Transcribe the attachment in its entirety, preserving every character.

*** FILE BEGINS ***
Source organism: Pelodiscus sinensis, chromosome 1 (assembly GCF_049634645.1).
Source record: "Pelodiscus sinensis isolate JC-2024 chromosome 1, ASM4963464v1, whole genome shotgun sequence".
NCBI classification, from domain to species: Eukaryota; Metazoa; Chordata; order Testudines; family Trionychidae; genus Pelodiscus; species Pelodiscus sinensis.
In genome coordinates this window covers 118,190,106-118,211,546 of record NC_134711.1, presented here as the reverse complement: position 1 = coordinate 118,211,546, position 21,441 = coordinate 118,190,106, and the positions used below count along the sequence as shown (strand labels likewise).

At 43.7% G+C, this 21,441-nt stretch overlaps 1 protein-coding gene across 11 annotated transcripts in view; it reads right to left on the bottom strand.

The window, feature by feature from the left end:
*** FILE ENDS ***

Source organism: Pelodiscus sinensis, chromosome 1 (assembly GCF_049634645.1).
Source record: "Pelodiscus sinensis isolate JC-2024 chromosome 1, ASM4963464v1, whole genome shotgun sequence".
NCBI classification, from domain to species: Eukaryota; Metazoa; Chordata; order Testudines; family Trionychidae; genus Pelodiscus; species Pelodiscus sinensis.
In genome coordinates this window covers 118,190,106-118,211,546 of record NC_134711.1, presented here as the reverse complement: position 1 = coordinate 118,211,546, position 21,441 = coordinate 118,190,106, and the positions used below count along the sequence as shown (strand labels likewise).

At 43.7% G+C, this 21,441-nt stretch overlaps 1 protein-coding gene across 11 annotated transcripts in view; it reads right to left on the bottom strand.

The window, feature by feature from the left end: